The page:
Checking for Blockages
Before you pat yourself on the back, inspect the air brick for any accidental blockages. Clear them away to ensure unimpeded airflow.
The Final Touches
Replacing Floorboards and Cleaning Up
If you’ve had to lift floorboards to access the space, now’s the time to replace them. Then, give the work area a final sweep to remove any remnants of your handiwork.
How To Install An Air Brick in a Cavity Wall
For those of you looking to install an air brick in a cavity wall, the process is much the same as the above bar a few slight variations.
When installing air bricks in a cavity wall, it’s essential to ensure that air does not get trapped within the cavity itself. To achieve this, opt for a plastic air brick that comes with a telescopic sleeve designed to span the cavity.
Another important differentiation when working with a cavity wall is that the brick must come out on the interior side. The technique is similar to the one used for the exterior wall; however, this job calls for an extended-length masonry bit and a cold chisel to reach through the cavity.
Below we’ll give a brief summary of how the installation process might look:
Here’s a streamlined process:
- Telescopic Sleeve and Cavity Tray: If you’re fitting the air brick above the damp-proof course, equip the telescopic sleeve with a cavity tray to effectively divert moisture.
- Preparing the Mortar: Mix a mortar blend using one part masonry cement to five parts building sand, adding water until you reach a workable consistency.
- Moistening and Mortaring: Dampen the edges of the prepared hole. Then, with a bricklayer’s trowel, spread the mortar along the bottom edge where the air brick will sit.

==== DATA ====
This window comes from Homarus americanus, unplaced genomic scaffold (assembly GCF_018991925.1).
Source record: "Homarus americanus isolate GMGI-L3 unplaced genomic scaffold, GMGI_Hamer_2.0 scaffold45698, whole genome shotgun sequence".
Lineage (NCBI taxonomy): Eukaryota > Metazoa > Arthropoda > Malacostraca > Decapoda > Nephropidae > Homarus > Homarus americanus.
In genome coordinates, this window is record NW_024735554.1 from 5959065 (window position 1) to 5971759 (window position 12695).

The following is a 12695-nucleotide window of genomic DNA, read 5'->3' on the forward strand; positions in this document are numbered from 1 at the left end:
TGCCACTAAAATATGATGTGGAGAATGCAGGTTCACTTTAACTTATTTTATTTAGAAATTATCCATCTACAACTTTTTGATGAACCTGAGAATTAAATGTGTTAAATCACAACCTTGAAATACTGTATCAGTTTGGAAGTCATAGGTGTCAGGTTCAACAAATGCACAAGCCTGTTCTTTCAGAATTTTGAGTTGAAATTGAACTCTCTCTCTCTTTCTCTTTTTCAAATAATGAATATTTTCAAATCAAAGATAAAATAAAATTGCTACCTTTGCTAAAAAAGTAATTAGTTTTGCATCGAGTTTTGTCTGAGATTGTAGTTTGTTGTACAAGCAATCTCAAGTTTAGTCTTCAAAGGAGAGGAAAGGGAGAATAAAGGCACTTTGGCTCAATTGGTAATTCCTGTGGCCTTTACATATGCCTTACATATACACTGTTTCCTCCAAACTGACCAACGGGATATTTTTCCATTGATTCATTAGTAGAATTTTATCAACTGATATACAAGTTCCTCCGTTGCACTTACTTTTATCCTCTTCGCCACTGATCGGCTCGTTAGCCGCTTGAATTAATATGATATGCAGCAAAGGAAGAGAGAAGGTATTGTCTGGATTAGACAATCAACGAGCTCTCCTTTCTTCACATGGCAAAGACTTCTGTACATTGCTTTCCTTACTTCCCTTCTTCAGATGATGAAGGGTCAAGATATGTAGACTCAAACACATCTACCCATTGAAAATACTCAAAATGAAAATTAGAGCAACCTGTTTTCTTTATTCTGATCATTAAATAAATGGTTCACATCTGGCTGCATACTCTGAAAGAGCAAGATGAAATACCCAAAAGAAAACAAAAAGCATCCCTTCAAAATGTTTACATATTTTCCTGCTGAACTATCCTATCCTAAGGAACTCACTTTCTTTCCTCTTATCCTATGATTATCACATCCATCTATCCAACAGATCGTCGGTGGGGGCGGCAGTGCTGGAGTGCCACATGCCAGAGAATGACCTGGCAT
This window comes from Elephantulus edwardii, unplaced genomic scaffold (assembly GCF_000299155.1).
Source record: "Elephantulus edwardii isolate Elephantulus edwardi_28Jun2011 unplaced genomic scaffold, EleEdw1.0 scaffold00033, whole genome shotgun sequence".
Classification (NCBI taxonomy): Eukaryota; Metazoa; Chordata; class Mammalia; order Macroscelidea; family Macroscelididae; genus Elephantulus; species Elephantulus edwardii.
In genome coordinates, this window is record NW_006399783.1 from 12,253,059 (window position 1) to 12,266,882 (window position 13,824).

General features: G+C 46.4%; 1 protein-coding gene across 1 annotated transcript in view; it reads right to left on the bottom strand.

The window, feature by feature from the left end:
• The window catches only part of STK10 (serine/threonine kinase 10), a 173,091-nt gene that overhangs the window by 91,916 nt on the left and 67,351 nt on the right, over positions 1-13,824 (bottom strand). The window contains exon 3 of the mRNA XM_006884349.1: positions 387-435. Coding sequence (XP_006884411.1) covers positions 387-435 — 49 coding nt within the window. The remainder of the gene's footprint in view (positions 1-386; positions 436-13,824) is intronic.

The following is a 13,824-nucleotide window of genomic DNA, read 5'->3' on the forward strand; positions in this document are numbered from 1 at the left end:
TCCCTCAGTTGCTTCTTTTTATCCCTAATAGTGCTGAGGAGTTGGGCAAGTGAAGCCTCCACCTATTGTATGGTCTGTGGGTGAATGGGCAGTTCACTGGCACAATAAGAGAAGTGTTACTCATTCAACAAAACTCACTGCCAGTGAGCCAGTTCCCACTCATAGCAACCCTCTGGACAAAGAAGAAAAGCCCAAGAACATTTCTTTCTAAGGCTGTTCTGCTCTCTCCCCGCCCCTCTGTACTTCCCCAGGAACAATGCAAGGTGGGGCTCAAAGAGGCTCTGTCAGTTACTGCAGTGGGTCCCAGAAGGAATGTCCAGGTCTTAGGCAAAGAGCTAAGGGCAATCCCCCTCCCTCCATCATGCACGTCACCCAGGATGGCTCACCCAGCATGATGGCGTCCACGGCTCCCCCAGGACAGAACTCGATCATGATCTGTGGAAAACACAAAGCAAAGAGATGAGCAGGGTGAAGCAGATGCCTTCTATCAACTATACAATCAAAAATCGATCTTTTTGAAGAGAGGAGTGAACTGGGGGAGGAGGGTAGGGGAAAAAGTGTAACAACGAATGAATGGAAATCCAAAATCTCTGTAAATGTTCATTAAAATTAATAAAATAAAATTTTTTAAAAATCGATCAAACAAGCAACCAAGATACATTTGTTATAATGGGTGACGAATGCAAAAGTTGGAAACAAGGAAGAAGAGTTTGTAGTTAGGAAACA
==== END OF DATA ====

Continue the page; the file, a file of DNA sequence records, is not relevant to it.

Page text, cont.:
- Fitting the Air Brick: Apply mortar to the top and sides of the air brick and press it firmly into the hole. Ensure it sits flush with the existing brickwork by gently tapping it with the trowel handle.
- Finishing Touches: After the air brick is in place, tidy up any excess mortar and point the joints to blend seamlessly with the wall. Clear the air brick holes with a stick or wire to prevent blockage.
- Ventilation Grill: For increased room ventilation, especially when installing above the damp-proof course, secure a ventilation grill over the interior hole to complete the installation.
Conclusion: Breathing Easy with Your New Air Brick
We’ve covered the nuts and bolts of how to install air bricks – from assessing the need for enhanced ventilation in your building to the final act of securing the brick in your wall.
It’s a task that demands attention to detail, a steady hand, and a clear understanding of the importance of ventilation for homes, especially those with suspended timber floors or solid walls.
As we have established, proper airflow is crucial, not just for the longevity of the building’s structure, but also for the health of its occupants. Air bricks serve as a remedy to moisture-related woes like condensation, mould, and damp soil in crawl spaces.
Whether you’re dealing with a new build or retrofitting an older house, the process we’ve explored is your pathway to ensure every room has access to good ventilation.